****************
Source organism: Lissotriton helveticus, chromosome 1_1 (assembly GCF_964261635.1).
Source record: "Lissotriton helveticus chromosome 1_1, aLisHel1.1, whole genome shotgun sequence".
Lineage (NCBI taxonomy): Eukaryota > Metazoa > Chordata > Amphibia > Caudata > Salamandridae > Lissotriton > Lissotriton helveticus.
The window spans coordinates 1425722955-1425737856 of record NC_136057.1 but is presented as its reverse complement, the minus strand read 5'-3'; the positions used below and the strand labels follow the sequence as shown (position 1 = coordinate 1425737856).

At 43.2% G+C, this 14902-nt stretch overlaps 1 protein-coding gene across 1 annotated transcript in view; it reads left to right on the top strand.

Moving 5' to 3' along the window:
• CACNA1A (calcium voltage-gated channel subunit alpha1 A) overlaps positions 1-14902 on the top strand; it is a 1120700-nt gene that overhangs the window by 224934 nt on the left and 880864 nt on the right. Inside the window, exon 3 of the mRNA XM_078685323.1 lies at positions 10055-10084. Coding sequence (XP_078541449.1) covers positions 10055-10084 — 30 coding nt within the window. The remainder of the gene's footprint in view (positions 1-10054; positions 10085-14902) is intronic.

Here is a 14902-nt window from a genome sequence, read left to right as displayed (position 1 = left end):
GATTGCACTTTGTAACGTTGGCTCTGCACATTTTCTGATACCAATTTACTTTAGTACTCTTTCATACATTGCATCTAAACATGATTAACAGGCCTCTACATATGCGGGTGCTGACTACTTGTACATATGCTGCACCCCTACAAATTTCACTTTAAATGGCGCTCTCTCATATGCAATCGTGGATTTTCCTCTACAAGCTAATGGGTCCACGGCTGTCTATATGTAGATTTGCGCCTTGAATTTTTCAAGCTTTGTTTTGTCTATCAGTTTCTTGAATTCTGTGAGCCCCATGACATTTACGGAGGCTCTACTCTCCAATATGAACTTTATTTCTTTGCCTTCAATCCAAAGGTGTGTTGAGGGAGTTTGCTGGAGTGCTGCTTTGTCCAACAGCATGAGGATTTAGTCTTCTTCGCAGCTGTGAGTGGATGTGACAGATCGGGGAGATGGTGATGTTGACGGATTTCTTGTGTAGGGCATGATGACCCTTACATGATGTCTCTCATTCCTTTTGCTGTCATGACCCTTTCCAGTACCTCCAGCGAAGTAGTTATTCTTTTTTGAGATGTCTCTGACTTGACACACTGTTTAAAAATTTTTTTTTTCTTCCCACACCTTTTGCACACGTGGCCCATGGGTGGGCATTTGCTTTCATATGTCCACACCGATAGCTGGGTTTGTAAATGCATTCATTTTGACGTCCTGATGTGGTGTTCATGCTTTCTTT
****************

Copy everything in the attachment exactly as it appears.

Source organism: Lissotriton helveticus, chromosome 1_1 (assembly GCF_964261635.1).
Source record: "Lissotriton helveticus chromosome 1_1, aLisHel1.1, whole genome shotgun sequence".
Lineage (NCBI taxonomy): Eukaryota > Metazoa > Chordata > Amphibia > Caudata > Salamandridae > Lissotriton > Lissotriton helveticus.
The window spans coordinates 1425722955-1425737856 of record NC_136057.1 but is presented as its reverse complement, the minus strand read 5'-3'; the positions used below and the strand labels follow the sequence as shown (position 1 = coordinate 1425737856).

At 43.2% G+C, this 14902-nt stretch overlaps 1 protein-coding gene across 1 annotated transcript in view; it reads left to right on the top strand.

Moving 5' to 3' along the window:
• CACNA1A (calcium voltage-gated channel subunit alpha1 A) overlaps positions 1-14902 on the top strand; it is a 1120700-nt gene that overhangs the window by 224934 nt on the left and 880864 nt on the right. Inside the window, exon 3 of the mRNA XM_078685323.1 lies at positions 10055-10084. Coding sequence (XP_078541449.1) covers positions 10055-10084 — 30 coding nt within the window. The remainder of the gene's footprint in view (positions 1-10054; positions 10085-14902) is intronic.

Here is a 14902-nt window from a genome sequence, read left to right as displayed (position 1 = left end):
GATTGCACTTTGTAACGTTGGCTCTGCACATTTTCTGATACCAATTTACTTTAGTACTCTTTCATACATTGCATCTAAACATGATTAACAGGCCTCTACATATGCGGGTGCTGACTACTTGTACATATGCTGCACCCCTACAAATTTCACTTTAAATGGCGCTCTCTCATATGCAATCGTGGATTTTCCTCTACAAGCTAATGGGTCCACGGCTGTCTATATGTAGATTTGCGCCTTGAATTTTTCAAGCTTTGTTTTGTCTATCAGTTTCTTGAATTCTGTGAGCCCCATGACATTTACGGAGGCTCTACTCTCCAATATGAACTTTATTTCTTTGCCTTCAATCCAAAGGTGTGTTGAGGGAGTTTGCTGGAGTGCTGCTTTGTCCAACAGCATGAGGATTTAGTCTTCTTCGCAGCTGTGAGTGGATGTGACAGATCGGGGAGATGGTGATGTTGACGGATTTCTTGTGTAGGGCATGATGACCCTTACATGATGTCTCTCATTCCTTTTGCTGTCATGACCCTTTCCAGTACCTCCAGCGAAGTAGTTATTCTTTTTTGAGATGTCTCTGACTTGACACACTGTTTAAAAATTTTTTTTTTCTTCCCACACCTTTTGCACACGTGGCCCATGGGTGGGCATTTGCTTTCATATGTCCACACCGATAGCTGGGTTTGTAAATGCATTCATTTTGACGTCCTGATGTGGTGTTCATGCTTTCTTT